Wishful thinking: seven areas to consider for your 2014/15 reporting

A parent at my children’s school was telling me how their daughter had written a Promises List for 2015.

Some of the promises were simple and certainly achievable (‘turn 9 years old’). Some righted a previous wrong (‘'don't tell my brother what he’s getting for his birthday'’), while others were aspirational (‘become famous’) or ambitious (‘be a goodie two shoes’). And then others…well they were simply never going to happen (‘have the master bedroom in our new home’).

This got me thinking. What would be on my Corporate Reporting Promises List for 2015 and beyond? Well, maybe in reality it’s more of a ‘wishlist’, but allow me some poetic licence!

Laid out below are the seven areas I’d like companies to tackle this year. How many have you considered for 2015?

  • Relevance - the 2014/15 reporting cycle is a relatively quiet year for new regulation, so I’d like 2015 to see a focus on stripping out deadwood or immaterial disclosures, restricting repetition and consolidating content to focus on what is really relevant to users. How many of you have a target to reduce page count?
  • Linkage - I’m hoping for a continued improvement in the alignment of business model, strategy, risks, KPIs and remuneration. You should map these critical elements out on a single page. If there are numerous gaps, what does this say about how the business is run internally?
  • Communication - I’d like to see more recognition that the annual report is increasingly becoming one component (albeit a critical component) in a year-round narrative on strategic progress rather than just a one-off, annual compliance exercise. Does your annual report explicitly update users on what was said earlier in the year, leverage existing content elsewhere and tell a consistent story in general?
  • Accessibility and conciseness - I’m hoping for more experimentation around how the annual report is structured, published (hard copy and online) and distributed to key stakeholders. There is no regulatory requirement whatsoever that means companies need to send thousands of lengthy, impenetrable and weighty tomes to shareholders that they’ll never wade through. What function does your report fulfil and could your strategic report stand alone?   
  • Longer-term - I want to see more of a focus on longer-term prospects rather than the current/next quarter’s performance. Arguably looking beyond 2015, take the period companies choose for the new ‘viability statement’, for example – will you make this a source of competitive advantage or go for the lowest common denominator?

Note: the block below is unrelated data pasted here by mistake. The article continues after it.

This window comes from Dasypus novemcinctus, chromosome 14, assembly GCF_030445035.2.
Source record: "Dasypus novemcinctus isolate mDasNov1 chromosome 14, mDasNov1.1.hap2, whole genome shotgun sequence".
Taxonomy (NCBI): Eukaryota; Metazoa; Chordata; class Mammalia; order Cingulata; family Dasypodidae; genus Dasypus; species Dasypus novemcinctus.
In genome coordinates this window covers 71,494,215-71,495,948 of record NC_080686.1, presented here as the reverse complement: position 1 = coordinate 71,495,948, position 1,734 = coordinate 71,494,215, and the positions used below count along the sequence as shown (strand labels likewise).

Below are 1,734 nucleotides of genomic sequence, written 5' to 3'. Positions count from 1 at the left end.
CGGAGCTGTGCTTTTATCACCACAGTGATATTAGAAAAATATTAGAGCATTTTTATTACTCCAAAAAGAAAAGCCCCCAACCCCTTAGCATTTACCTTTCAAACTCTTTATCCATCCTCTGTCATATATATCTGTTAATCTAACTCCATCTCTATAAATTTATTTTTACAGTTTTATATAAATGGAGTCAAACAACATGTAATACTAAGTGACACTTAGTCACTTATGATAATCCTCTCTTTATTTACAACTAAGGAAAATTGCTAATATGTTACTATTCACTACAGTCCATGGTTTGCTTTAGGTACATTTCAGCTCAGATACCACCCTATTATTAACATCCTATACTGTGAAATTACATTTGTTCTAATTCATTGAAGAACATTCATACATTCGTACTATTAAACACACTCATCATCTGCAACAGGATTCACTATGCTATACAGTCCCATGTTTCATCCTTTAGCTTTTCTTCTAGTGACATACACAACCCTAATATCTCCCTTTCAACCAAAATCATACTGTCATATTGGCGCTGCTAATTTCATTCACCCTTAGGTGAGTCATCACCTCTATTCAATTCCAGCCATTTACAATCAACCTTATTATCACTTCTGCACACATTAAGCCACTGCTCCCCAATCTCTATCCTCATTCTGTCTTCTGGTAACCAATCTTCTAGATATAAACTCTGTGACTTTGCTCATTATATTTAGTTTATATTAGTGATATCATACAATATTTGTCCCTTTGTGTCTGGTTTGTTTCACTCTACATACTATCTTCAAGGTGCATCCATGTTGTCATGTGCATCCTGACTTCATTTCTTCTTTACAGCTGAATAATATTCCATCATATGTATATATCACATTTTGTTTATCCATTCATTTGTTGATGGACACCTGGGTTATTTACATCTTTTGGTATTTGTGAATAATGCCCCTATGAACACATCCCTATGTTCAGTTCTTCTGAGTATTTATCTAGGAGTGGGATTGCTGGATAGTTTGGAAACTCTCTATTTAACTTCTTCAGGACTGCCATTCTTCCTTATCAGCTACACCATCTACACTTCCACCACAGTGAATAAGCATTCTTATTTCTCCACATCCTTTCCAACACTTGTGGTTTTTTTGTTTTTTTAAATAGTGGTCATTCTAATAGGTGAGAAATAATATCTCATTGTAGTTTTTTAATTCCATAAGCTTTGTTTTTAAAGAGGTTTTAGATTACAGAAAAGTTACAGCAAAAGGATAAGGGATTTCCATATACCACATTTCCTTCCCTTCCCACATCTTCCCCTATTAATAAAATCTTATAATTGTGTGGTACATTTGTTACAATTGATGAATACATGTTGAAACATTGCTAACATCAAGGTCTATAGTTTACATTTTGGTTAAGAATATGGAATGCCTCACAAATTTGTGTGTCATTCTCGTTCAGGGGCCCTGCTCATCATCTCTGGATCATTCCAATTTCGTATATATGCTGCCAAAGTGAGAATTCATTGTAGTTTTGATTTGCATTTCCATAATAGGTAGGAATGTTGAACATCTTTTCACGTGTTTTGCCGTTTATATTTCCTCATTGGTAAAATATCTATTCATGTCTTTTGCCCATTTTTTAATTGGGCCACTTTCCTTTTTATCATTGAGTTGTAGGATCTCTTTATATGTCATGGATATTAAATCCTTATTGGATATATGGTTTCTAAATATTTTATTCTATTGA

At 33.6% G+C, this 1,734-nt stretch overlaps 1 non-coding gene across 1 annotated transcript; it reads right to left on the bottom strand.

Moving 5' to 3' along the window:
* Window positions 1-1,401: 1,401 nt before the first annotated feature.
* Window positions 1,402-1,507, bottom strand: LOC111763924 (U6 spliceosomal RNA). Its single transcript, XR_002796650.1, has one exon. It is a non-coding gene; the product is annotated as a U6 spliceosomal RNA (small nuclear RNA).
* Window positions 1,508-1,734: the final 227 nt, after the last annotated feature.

• Risk management - I would like to see more dynamic and integrated risk disclosures with a focus on what’s changed in the year and an alignment with insight into risk management, processes and controls. Do you explain the company’s appetite for the risks you’ve identified, and how this is reflected in the organisation’s culture and the day to day management and governance processes?
  • Impact - above all, what I (and many others) really want is a reporting model that looks beyond the narrow notions of input, output and immediate, short-term profit, and takes into account the outcome and impact of an organisation’s activities on its critical resources and relationships. Does your risk assessment and strategic planning look beyond your company’s direct operations and is this reflected in your external reporting?

Finally, as more of a general hope for the year than a wishlist point, if some or all of these wishes come true, wouldn’t it be nice to see recognition that transparency and the quality of reporting has a positive impact on long-term investment and share price performance? 

I’ll leave it up to you though to determine which of these wishes are achievable, aspirational, or just plain pie in the sky. What would be on your list?

Mark O’Sullivan | Director of Corporate Reporting
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